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Posts Tagged ‘christmas’

How Do Words Become Flesh?

By Julia Walsh, FSPADecember 24, 2018

This womb of mine will not know the pangs of pregnancy. My skin will not tighten when another body becomes part of my flesh. My inner organs will not shift to make room; my ankles will not swell; my appetite will not increase because my body is making another person. This womb is empty, creased.…

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Artists Show Us Jesus as Refugee and Refugees as Jesus

By Peggy RosenthalDecember 12, 2018

It has to be one of the most extraordinary Christmas trees ever imagined. Twelve feet high, glowing in brilliant oranges, this “tree” was created by artist Ben Quilty out of the lifejackets of Syrian refugee children who had safely reached the island of Lesbos on boats. For the current Christmas season, this sculpture has been…

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The Christmas I Sat Next to a Sex Offender

By Jessica Eddings-RoeserDecember 25, 2017

Last year my husband and I celebrated our first Christmas with our infant daughter. She couldn’t understand the holiday, of course, but that didn’t stop us from discussing Advent calendars, wreaths, and Jesse Trees in depth, continuing a friendly argument about Santa Claus that has been going on since our engagement. Citing our childhood experiences…

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Lucia in the Dark

By Natalie VestinDecember 13, 2017

Every year after the clocks fall back, I read Lia Purpura’s essay “Sugar Eggs: A Reverie” from her collection On Looking. In the essay, Purpura is concerned with the space created when one looks into another world: the panorama built inside a sugar egg, a snow globe, a “horse’s scummy water trough,” cells massing to…

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Advent Lights

By Bryan BlissDecember 4, 2017

The highways that snake down and around rural Iowa are dark. Enough that, if you are driving at the right time of night, and there isn’t a lot of traffic, you can catch moments of brilliance in the sky. Stars forever. An impossibly deep night. The opportunity to take a breath. My wife and kids…

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Poetry Friday: “Carol of the Infuriated Hour”

By David Brendan HopesDecember 23, 2016

Christmas carols: we love their joyous celebration of the birth of Christ. In “Carol of the Infuriated Hour,” David Brendan Hopes takes the carol form—its rhythm and rhyme scheme—to present a more complex view of the Christmas event. The poem’s speaker has “warred” with God, but  he decides to cease his struggle “for the sake…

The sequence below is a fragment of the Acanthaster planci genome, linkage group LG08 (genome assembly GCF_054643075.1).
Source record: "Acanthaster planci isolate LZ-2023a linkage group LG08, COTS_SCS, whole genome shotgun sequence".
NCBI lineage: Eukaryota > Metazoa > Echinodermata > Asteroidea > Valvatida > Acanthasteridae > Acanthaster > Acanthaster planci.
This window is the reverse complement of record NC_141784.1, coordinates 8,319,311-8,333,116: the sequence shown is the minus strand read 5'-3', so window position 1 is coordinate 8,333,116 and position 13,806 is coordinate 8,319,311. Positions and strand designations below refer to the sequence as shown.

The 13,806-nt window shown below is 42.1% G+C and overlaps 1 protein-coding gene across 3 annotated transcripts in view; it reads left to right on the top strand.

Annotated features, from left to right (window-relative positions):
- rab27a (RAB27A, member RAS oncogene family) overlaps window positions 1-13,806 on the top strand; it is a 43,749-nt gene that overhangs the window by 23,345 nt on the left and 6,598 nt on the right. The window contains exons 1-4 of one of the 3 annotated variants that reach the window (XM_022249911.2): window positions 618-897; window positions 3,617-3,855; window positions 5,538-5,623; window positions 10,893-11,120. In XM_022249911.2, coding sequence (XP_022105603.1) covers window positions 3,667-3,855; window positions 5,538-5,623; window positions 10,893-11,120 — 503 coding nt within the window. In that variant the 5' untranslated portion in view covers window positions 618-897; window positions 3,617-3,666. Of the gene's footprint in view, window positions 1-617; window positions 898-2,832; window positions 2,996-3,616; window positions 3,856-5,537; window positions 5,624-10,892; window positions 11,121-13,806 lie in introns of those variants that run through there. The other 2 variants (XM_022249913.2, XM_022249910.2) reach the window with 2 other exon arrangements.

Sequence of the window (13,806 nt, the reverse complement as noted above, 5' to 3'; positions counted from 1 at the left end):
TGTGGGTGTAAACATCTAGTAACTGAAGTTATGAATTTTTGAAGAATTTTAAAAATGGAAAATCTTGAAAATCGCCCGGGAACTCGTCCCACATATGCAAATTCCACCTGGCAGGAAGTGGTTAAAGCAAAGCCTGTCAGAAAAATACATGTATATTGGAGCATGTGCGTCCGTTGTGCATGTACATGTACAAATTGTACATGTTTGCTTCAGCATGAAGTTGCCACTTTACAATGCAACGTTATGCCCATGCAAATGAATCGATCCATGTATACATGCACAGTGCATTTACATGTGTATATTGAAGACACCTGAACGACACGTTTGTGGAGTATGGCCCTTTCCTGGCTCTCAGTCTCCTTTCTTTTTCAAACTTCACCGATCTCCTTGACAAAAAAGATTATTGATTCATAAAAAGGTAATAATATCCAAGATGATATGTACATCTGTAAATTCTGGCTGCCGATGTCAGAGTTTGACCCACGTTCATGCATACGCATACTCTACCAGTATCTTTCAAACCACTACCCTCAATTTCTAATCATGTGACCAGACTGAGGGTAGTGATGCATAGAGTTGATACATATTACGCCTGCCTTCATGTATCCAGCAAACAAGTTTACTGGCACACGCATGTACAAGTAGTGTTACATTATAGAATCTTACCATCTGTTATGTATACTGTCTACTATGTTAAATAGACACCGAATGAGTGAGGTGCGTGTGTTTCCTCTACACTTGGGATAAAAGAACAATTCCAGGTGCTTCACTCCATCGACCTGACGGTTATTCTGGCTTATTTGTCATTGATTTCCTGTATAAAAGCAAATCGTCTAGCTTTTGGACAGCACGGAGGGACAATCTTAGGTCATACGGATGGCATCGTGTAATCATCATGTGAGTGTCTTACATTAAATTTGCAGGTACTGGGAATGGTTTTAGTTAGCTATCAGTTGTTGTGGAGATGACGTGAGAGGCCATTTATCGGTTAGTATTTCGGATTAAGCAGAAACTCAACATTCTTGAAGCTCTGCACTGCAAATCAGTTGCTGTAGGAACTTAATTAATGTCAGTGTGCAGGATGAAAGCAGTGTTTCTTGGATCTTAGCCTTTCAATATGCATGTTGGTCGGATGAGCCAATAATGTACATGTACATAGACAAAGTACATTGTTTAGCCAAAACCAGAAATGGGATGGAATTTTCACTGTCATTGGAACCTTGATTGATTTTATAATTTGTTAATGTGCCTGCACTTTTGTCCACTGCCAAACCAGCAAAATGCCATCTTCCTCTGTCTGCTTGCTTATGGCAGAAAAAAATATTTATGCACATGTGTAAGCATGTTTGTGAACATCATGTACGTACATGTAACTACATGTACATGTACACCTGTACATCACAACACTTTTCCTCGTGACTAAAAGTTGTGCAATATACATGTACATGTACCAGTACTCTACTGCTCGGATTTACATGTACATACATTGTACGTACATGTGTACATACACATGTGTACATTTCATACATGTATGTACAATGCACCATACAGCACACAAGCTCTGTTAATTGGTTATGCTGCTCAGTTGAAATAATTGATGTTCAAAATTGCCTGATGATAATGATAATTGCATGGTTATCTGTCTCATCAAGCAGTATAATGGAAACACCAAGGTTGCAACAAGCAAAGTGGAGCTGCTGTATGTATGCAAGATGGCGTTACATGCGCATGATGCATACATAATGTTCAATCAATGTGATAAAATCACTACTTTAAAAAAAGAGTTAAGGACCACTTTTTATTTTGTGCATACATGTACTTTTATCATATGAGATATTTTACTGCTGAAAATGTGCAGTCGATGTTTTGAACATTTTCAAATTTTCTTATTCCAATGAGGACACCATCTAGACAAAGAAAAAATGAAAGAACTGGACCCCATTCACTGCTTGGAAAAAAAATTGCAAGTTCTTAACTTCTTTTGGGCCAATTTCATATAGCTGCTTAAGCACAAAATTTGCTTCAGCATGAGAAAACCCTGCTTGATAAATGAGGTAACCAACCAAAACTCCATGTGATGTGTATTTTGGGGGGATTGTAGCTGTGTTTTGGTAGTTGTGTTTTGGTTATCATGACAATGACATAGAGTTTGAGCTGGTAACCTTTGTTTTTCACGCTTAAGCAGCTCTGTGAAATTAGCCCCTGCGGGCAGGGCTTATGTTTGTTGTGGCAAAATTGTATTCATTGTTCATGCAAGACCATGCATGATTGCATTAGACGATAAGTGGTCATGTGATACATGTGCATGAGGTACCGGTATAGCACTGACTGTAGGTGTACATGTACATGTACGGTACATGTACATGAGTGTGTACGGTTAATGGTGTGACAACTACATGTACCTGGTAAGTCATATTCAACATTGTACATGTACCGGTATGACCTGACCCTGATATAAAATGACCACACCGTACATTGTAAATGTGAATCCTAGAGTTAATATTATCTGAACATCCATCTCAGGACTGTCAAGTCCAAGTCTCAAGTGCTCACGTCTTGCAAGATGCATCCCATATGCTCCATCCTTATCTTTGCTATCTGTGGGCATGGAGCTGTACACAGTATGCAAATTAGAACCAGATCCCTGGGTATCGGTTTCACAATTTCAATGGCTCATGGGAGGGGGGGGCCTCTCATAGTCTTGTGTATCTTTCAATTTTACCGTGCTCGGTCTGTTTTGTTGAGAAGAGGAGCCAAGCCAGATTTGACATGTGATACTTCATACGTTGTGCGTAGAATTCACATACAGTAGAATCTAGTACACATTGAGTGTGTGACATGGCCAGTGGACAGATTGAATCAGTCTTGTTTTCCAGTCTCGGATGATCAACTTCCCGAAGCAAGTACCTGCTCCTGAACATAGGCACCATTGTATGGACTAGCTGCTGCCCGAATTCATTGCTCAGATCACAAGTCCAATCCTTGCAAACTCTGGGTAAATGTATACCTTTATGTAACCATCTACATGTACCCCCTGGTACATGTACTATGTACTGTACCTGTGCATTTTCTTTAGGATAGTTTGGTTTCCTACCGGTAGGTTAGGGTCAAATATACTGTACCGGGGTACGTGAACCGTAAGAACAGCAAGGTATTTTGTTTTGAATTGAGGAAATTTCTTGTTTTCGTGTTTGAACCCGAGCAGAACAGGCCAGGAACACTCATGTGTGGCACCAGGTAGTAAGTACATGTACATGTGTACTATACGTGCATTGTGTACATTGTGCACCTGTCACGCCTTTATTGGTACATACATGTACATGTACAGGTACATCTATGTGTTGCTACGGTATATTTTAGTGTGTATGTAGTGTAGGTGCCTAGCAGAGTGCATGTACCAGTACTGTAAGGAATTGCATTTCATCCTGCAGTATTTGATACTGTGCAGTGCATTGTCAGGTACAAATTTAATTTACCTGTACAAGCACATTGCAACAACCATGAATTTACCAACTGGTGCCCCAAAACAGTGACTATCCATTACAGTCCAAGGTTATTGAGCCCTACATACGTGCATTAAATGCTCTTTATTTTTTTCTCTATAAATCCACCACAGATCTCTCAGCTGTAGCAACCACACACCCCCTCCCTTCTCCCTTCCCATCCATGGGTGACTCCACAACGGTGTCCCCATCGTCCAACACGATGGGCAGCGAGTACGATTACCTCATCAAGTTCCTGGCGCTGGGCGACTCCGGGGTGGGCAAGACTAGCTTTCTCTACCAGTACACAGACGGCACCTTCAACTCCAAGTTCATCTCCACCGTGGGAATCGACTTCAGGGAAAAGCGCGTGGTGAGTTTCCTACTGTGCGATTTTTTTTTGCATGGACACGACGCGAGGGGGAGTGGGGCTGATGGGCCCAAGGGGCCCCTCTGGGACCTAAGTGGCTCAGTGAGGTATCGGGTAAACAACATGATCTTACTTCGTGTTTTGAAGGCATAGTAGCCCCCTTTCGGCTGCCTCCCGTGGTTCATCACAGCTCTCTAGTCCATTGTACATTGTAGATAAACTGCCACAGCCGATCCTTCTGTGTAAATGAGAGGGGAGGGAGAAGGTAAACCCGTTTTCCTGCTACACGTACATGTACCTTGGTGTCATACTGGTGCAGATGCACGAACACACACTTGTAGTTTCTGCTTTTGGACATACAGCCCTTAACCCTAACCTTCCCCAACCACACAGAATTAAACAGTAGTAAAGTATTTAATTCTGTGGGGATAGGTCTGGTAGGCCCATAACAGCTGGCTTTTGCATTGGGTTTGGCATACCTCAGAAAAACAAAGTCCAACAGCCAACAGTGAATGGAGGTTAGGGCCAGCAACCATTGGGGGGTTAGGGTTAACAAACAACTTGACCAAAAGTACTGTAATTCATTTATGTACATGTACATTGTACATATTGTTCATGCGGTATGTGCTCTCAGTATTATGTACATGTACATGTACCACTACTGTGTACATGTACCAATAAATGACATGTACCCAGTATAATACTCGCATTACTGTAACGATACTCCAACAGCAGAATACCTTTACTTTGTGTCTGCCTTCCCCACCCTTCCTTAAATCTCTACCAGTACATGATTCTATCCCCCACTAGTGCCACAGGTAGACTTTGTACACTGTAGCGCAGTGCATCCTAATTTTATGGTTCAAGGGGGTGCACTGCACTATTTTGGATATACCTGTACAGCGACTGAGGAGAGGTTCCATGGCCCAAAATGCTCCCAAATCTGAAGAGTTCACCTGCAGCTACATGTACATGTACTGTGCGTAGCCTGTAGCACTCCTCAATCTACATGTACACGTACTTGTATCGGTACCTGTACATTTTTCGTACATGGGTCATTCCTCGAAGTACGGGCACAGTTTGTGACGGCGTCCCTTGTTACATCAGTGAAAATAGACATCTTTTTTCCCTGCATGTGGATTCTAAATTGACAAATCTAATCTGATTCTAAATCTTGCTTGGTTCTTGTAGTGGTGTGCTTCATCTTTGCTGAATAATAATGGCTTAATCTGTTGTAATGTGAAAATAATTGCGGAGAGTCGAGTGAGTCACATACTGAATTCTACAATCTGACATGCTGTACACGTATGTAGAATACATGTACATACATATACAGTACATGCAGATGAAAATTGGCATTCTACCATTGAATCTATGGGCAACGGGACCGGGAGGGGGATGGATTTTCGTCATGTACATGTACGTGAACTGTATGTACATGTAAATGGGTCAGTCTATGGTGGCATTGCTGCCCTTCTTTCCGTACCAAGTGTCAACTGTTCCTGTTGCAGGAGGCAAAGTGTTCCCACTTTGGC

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Gird Yourselves, Yet Be Shattered

By Natalie VestinDecember 22, 2016

Of Lanecia A. Rouse Tinsley’s small encaustic Advent paintings, my favorite is Meditation on the Incarnation. If food can have mouthfeel, then art has gutfeel. Meditation on the Incarnation drops and spreads into the gut holy and creepy like tequila, like subzero air that both hardens and hurts the belly. Three blue, elongated forms more…

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Poetry Friday: “A Christmas Story”

By Robert CordingDecember 16, 2016

In “A Christmas Story,” Robert Cording evokes Aleksander Wat (1900-1967), a Polish poet that converted from Judaism to Christianity while imprisoned in the Soviet Union. During a brief moment out of prison walls, the poem explains that Wat was awestruck by a simple street scene: a beautiful women in a green dress, the “bell of…

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Snow on Snow

By Robert ClarkDecember 25, 2015

Snow had fallen, snow on snow, Snow on snow, In the bleak mid-winter Long ago. You probably know these lines, either from Christina Rossetti’s poem of 1871 or, more likely, Holst’s setting of them as a carol. I know them. I used one of them as title of a book, “bleak” altered to “deep” by…

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Come, Lord Jesus

By Peggy RosenthalDecember 21, 2015

I’ve always loved Advent’s “O” Antiphons. These are the prayers traditionally voiced during the final seven days of Advent, prior to singing the Magnificat at Evening Prayer. Each of these antiphons begins with “O” and is addressed to Christ under one of his names mentioned in the Bible. They are brief, one-sentence prayers of longing…

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